The Electric Side of Gas Furnaces

The motors that drive the fans in air handlers use more power than you might think.

November 01, 2003
November/December 2003
This article originally appeared in the November/December 2003 issue of Home Energy Magazine.
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        In much of the United States, space heating is by far the largest energy user in the home, and the venerable forcedair furnace is the most popular means to meet this need. Furnaces are present in nearly 50 million homes around the country. It’s no wonder that manufacturers and researchers have spent considerable effort improving the combustion efficiency of furnaces—so much so that some models can wring more than 95% of the energy from their input fuel.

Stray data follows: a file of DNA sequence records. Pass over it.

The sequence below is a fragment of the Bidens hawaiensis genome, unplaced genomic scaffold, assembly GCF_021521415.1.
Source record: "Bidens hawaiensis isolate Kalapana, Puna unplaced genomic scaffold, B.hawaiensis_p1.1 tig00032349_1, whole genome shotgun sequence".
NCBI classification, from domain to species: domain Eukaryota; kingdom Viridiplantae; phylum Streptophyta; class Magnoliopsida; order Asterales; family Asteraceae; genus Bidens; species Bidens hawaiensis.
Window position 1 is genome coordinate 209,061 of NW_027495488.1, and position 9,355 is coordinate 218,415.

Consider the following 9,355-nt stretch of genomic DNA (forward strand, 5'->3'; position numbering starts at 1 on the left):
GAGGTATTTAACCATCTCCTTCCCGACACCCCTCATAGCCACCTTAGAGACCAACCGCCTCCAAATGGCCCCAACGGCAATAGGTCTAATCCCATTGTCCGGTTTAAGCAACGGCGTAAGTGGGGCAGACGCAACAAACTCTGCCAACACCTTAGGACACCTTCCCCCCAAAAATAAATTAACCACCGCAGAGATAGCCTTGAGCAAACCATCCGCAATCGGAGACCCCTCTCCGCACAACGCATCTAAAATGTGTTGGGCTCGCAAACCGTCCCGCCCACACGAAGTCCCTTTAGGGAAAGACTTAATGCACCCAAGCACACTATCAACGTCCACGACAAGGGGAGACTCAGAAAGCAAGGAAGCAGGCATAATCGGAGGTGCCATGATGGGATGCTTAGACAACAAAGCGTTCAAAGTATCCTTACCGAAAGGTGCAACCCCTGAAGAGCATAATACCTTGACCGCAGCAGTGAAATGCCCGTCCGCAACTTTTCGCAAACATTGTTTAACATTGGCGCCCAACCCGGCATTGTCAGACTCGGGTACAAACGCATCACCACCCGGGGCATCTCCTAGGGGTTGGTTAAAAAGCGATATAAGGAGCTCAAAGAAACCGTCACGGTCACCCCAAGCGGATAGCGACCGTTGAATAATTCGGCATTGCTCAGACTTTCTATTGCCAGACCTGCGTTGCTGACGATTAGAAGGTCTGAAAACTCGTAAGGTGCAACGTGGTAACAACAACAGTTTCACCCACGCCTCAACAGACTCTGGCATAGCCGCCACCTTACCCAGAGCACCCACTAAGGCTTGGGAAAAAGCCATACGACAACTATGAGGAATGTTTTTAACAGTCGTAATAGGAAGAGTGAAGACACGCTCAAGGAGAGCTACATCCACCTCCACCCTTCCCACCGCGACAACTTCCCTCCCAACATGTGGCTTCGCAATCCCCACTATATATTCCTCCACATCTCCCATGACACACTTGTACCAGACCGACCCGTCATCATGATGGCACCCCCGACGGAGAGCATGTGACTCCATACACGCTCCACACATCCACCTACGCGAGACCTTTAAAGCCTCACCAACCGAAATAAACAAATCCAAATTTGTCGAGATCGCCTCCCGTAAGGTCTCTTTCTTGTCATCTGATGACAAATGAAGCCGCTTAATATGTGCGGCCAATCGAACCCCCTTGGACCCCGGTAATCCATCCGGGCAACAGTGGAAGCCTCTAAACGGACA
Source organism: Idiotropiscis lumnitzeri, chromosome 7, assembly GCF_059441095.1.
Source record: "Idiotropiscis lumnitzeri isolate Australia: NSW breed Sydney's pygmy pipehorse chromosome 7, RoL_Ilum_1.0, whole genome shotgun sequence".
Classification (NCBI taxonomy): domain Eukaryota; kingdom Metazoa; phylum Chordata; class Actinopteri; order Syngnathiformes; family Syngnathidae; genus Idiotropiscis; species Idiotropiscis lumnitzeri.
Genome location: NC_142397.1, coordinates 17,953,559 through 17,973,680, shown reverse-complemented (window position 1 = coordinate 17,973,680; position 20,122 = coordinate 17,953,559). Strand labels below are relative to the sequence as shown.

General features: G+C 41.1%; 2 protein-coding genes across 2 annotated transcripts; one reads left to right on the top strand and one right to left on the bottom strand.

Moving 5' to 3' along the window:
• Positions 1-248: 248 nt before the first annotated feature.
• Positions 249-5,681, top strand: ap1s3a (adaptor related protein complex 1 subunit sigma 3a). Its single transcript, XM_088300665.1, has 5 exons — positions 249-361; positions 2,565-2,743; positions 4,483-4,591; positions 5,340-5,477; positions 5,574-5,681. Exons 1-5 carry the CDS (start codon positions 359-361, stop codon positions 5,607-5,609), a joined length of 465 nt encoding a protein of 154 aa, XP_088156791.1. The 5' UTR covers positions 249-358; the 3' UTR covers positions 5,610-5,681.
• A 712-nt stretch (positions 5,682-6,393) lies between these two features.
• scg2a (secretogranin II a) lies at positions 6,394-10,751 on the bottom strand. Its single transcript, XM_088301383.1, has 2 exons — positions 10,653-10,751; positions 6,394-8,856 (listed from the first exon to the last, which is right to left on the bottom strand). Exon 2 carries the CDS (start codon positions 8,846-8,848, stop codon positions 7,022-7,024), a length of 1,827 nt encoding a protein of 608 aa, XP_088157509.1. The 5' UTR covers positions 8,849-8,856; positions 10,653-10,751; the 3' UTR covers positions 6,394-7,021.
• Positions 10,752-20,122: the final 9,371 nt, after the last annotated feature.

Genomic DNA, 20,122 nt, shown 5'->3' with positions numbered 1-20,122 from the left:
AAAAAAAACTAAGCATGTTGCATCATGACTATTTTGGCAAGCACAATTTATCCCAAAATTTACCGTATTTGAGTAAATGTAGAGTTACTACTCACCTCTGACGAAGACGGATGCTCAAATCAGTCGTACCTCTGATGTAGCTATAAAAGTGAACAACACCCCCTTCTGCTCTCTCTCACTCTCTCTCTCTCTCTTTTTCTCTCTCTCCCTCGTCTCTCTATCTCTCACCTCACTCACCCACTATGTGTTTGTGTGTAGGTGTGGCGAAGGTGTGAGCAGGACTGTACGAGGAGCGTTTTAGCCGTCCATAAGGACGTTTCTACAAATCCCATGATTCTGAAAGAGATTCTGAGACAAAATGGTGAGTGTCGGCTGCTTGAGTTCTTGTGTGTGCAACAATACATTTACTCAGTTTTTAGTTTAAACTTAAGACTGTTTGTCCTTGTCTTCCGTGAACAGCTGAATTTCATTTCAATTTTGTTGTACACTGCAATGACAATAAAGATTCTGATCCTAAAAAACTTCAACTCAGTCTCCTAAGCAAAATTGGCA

But until recently, the push to develop and promote energy-efficient furnaces has largely ignored the fact that furnaces require a lot of electricity to operate.The furnace fan motor is often the largest motor in the home, and it can easily rack up more than 1,000 hours of operation per year in the course of distributing heat in the winter and cooling in the summer. Furnace electricity use is an especially significant expense in homes where the furnace fan is run continuously for air filtration and other reasons.
        The Gas Appliance Manufacturers Association (GAMA) publishes an exhaustive directory of furnace combustion efficiency, as well as a measure of annual furnace electricity use. (Unlike combustion efficiency, which is subject to independent certification, electricity ratings are self-reported by manufacturers.) A quick thumb through the GAMA directory reveals a huge variation in electric consumption among furnaces, ranging from less than 100 kWh per year to well over 1,000 kWh per year. Clearly, furnaces are not all created equal when it comes to electricity use.